Addressing the critical issue of the health workforce, we have doubled the intake capacity of our educational institutions. Enrollment quotas for medical schools, nursing schools, and other health professional training institutions have increased significantly from 28,000 to 64,000 annually. Now the hard work of getting educational institutions to enhance infrastructure, teaching materials to ensure quality is not eroded by expanding the quantity. This is necessary given the shortage of health workforce.

We have also approved a managed migration policy for health and are looking at how best to address the excessive workload of medical providers, especially the medical doctors. In the last 7 months more than 100 young medical graduates secured residency positions in the US and we issued the certificates of need for them to be trained and return home, and changed the policy to include domestic as well as internationally trained medical graduates. We are working with Ministry of Labor as well as Salaries Incomes and Wages Commission to address long standing legacy issues of compensation and allowances which will take time and more patience from health workers.

All the above are on the supply side, but on the demand side, to expand affordability and financial protection, we are repositioning NHIA to expand insurance coverage for all Nigerians, especially the poor and vulnerable, not excluding civil servants who need deepened coverage. 1.8 million Nigerians are covered through the Vulnerable Groups Fund at NHIA. Reforms of the NHIA soon to be announced will address areas, including expanding private health insurance for informal sector, and strengthening the HMOs in tandem with SSHIAs at the States, repositioning NHIA as an effective and efficient regulator of the health insurance markets.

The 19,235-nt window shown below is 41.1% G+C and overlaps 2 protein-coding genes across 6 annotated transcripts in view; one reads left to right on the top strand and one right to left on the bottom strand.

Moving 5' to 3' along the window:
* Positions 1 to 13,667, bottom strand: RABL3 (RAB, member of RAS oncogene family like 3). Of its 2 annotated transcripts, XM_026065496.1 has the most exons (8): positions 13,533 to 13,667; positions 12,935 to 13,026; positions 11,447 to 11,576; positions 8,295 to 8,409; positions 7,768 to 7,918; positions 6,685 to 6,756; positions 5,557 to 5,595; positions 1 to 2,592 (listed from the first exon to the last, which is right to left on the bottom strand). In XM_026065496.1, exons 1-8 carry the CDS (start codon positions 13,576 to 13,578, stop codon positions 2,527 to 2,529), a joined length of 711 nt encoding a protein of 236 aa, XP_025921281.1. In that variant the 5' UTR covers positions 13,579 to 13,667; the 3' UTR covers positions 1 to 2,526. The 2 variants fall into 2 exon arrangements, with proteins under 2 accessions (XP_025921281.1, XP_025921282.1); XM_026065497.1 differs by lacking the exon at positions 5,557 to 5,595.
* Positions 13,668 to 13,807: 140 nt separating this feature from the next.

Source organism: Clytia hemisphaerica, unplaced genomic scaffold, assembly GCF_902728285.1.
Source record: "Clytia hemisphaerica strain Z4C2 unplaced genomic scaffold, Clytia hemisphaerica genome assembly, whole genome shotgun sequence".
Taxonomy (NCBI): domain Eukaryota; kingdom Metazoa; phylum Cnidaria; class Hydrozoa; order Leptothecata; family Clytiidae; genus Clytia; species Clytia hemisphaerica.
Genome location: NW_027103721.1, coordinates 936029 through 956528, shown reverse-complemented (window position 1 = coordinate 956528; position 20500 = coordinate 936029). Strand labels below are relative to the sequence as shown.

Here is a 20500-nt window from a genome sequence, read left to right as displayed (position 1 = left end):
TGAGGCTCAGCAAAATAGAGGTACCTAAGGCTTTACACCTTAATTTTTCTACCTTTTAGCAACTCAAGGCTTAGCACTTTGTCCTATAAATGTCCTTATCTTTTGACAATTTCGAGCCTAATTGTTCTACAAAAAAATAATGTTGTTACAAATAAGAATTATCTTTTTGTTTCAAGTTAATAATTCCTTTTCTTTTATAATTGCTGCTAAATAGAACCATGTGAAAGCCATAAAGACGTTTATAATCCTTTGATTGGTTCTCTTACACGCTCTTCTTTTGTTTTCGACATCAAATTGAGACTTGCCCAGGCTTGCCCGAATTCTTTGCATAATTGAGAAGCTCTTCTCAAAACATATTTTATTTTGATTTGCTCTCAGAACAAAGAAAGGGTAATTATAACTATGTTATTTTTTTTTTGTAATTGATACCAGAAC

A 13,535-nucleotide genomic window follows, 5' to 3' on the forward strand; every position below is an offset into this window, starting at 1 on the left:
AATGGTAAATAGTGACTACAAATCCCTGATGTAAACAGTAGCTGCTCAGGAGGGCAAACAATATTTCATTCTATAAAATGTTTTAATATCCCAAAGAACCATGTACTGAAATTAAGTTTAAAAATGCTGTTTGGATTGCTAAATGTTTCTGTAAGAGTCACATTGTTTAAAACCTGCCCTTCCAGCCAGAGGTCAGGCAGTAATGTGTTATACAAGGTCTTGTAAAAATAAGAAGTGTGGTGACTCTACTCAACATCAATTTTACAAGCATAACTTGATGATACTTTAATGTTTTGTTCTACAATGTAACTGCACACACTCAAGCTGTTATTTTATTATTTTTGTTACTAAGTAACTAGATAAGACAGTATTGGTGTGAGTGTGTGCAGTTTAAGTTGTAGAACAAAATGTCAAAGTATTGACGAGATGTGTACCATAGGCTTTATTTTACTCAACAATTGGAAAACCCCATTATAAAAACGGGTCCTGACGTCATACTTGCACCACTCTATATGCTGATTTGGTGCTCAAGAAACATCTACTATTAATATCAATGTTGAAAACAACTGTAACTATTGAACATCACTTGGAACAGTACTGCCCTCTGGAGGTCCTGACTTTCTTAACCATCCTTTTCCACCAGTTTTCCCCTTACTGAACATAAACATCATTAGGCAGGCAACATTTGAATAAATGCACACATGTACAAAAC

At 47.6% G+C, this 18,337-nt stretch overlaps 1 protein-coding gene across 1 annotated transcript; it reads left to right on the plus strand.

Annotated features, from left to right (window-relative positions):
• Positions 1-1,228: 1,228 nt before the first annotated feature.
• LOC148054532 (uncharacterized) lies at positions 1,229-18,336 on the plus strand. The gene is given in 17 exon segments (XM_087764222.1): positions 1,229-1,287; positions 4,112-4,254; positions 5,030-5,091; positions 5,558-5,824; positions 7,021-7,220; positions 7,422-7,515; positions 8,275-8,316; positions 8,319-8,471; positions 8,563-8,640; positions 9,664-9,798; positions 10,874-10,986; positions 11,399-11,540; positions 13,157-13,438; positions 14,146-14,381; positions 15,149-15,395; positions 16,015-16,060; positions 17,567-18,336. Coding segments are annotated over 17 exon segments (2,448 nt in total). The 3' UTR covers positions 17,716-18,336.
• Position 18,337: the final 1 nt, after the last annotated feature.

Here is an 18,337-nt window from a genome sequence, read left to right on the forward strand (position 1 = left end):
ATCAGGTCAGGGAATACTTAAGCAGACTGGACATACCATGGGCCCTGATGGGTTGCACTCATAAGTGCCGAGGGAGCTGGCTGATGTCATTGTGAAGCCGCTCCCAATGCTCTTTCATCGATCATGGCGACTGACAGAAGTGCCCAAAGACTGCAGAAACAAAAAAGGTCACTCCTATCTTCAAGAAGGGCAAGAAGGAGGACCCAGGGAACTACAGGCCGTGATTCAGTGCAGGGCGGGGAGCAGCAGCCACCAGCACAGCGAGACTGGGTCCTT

Unlocking the Healthcare Value Chain – The third pillar of our agenda is to unlock the healthcare value chain. The President has emphasized the importance of domesticating production capabilities, to retain economic value, and create jobs for our youth. In October, Mr. President approved the Presidential Initiative to Unlock the Healthcare Value Chain. Since then, we have made steady progress in policy changes to facilitate this goal.

The first policy measure, a draft Executive Order, has been produced and finalized. Once signed by the President, it will reduce barriers related to the import of raw materials and equipment for pharmaceuticals and medical devices. This policy change will enable Nigerians to produce essential items domestically, such as syringes, needles, generic pharmaceuticals, test kits, and long-lasting insecticide treated nets for malaria. We aim to shift the production of bed nets, currently manufactured abroad, to local production, fostering self-sufficiency and economic growth. One of the world’s largest treated bed nets manufacturer is exploring ways to establish a manufacturing plant in Nigeria to produce for Africa.

The forthcoming executive order, prepared in collaboration with the Attorney General, will pave the way for local manufacturing, job creation, and economic value retention within Nigeria. This initiative will shape the pharmaceutical market to support local industries.